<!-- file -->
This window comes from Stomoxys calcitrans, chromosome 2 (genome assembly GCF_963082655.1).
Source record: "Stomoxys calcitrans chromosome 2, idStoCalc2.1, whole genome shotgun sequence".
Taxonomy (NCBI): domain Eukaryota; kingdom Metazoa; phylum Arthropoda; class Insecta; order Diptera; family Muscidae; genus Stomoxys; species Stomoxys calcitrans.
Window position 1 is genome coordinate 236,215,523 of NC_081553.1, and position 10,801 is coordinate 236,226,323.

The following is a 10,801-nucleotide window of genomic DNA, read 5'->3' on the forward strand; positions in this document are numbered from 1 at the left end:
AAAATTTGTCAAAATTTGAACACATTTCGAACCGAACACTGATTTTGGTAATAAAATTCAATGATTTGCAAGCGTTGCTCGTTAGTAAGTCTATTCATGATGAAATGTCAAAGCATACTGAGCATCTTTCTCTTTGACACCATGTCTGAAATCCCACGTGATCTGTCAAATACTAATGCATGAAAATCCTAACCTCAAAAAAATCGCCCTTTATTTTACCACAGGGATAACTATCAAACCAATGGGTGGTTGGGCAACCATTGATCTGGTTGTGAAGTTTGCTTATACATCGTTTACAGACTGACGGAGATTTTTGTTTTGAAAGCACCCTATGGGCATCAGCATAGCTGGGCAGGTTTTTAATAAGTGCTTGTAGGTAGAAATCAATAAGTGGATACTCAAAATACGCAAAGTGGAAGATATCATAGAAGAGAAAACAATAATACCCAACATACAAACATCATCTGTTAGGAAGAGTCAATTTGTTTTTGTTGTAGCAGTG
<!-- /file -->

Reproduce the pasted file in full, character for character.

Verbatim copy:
This window comes from Stomoxys calcitrans, chromosome 2 (genome assembly GCF_963082655.1).
Source record: "Stomoxys calcitrans chromosome 2, idStoCalc2.1, whole genome shotgun sequence".
Taxonomy (NCBI): domain Eukaryota; kingdom Metazoa; phylum Arthropoda; class Insecta; order Diptera; family Muscidae; genus Stomoxys; species Stomoxys calcitrans.
Window position 1 is genome coordinate 236,215,523 of NC_081553.1, and position 10,801 is coordinate 236,226,323.

The following is a 10,801-nucleotide window of genomic DNA, read 5'->3' on the forward strand; positions in this document are numbered from 1 at the left end:
AAAATTTGTCAAAATTTGAACACATTTCGAACCGAACACTGATTTTGGTAATAAAATTCAATGATTTGCAAGCGTTGCTCGTTAGTAAGTCTATTCATGATGAAATGTCAAAGCATACTGAGCATCTTTCTCTTTGACACCATGTCTGAAATCCCACGTGATCTGTCAAATACTAATGCATGAAAATCCTAACCTCAAAAAAATCGCCCTTTATTTTACCACAGGGATAACTATCAAACCAATGGGTGGTTGGGCAACCATTGATCTGGTTGTGAAGTTTGCTTATACATCGTTTACAGACTGACGGAGATTTTTGTTTTGAAAGCACCCTATGGGCATCAGCATAGCTGGGCAGGTTTTTAATAAGTGCTTGTAGGTAGAAATCAATAAGTGGATACTCAAAATACGCAAAGTGGAAGATATCATAGAAGAGAAAACAATAATACCCAACATACAAACATCATCTGTTAGGAAGAGTCAATTTGTTTTTGTTGTAGCAGTG